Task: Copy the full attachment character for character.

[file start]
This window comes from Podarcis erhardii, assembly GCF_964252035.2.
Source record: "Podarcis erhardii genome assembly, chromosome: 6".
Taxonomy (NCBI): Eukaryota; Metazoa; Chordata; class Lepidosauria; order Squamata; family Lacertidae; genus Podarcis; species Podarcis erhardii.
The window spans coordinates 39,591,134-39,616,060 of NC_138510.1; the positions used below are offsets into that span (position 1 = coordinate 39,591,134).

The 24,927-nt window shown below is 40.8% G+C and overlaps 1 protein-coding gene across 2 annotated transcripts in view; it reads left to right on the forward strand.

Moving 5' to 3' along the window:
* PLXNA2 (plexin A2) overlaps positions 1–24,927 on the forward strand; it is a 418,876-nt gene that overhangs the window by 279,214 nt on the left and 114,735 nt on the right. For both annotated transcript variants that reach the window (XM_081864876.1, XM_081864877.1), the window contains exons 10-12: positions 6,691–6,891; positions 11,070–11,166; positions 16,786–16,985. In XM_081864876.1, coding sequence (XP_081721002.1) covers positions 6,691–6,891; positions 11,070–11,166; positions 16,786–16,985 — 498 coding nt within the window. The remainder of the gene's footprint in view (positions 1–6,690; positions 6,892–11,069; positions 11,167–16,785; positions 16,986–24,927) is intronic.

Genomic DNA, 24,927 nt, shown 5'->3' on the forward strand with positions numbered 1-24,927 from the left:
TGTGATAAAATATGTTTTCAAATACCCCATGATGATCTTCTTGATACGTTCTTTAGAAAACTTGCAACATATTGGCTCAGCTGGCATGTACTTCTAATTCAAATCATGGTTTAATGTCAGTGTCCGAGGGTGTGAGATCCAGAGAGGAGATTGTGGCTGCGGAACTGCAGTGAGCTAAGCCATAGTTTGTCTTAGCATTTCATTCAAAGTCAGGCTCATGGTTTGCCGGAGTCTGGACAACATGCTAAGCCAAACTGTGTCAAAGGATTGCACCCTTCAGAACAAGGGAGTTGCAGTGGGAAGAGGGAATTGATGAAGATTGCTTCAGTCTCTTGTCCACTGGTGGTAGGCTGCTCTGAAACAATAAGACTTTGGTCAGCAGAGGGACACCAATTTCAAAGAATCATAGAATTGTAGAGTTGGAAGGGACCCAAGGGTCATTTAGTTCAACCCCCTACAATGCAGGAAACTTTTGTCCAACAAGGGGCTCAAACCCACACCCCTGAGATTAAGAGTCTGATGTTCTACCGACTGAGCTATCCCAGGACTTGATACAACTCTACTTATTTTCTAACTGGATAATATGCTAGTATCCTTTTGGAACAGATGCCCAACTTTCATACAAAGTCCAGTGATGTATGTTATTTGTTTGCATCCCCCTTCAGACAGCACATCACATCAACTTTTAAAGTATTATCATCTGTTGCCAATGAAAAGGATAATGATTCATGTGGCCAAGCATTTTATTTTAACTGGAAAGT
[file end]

This window comes from Podarcis erhardii, assembly GCF_964252035.2.
Source record: "Podarcis erhardii genome assembly, chromosome: 6".
Taxonomy (NCBI): Eukaryota; Metazoa; Chordata; class Lepidosauria; order Squamata; family Lacertidae; genus Podarcis; species Podarcis erhardii.
The window spans coordinates 39,591,134-39,616,060 of NC_138510.1; the positions used below are offsets into that span (position 1 = coordinate 39,591,134).

The 24,927-nt window shown below is 40.8% G+C and overlaps 1 protein-coding gene across 2 annotated transcripts in view; it reads left to right on the forward strand.

Moving 5' to 3' along the window:
* PLXNA2 (plexin A2) overlaps positions 1–24,927 on the forward strand; it is a 418,876-nt gene that overhangs the window by 279,214 nt on the left and 114,735 nt on the right. For both annotated transcript variants that reach the window (XM_081864876.1, XM_081864877.1), the window contains exons 10-12: positions 6,691–6,891; positions 11,070–11,166; positions 16,786–16,985. In XM_081864876.1, coding sequence (XP_081721002.1) covers positions 6,691–6,891; positions 11,070–11,166; positions 16,786–16,985 — 498 coding nt within the window. The remainder of the gene's footprint in view (positions 1–6,690; positions 6,892–11,069; positions 11,167–16,785; positions 16,986–24,927) is intronic.

Genomic DNA, 24,927 nt, shown 5'->3' on the forward strand with positions numbered 1-24,927 from the left:
TGTGATAAAATATGTTTTCAAATACCCCATGATGATCTTCTTGATACGTTCTTTAGAAAACTTGCAACATATTGGCTCAGCTGGCATGTACTTCTAATTCAAATCATGGTTTAATGTCAGTGTCCGAGGGTGTGAGATCCAGAGAGGAGATTGTGGCTGCGGAACTGCAGTGAGCTAAGCCATAGTTTGTCTTAGCATTTCATTCAAAGTCAGGCTCATGGTTTGCCGGAGTCTGGACAACATGCTAAGCCAAACTGTGTCAAAGGATTGCACCCTTCAGAACAAGGGAGTTGCAGTGGGAAGAGGGAATTGATGAAGATTGCTTCAGTCTCTTGTCCACTGGTGGTAGGCTGCTCTGAAACAATAAGACTTTGGTCAGCAGAGGGACACCAATTTCAAAGAATCATAGAATTGTAGAGTTGGAAGGGACCCAAGGGTCATTTAGTTCAACCCCCTACAATGCAGGAAACTTTTGTCCAACAAGGGGCTCAAACCCACACCCCTGAGATTAAGAGTCTGATGTTCTACCGACTGAGCTATCCCAGGACTTGATACAACTCTACTTATTTTCTAACTGGATAATATGCTAGTATCCTTTTGGAACAGATGCCCAACTTTCATACAAAGTCCAGTGATGTATGTTATTTGTTTGCATCCCCCTTCAGACAGCACATCACATCAACTTTTAAAGTATTATCATCTGTTGCCAATGAAAAGGATAATGATTCATGTGGCCAAGCATTTTATTTTAACTGGAAAGT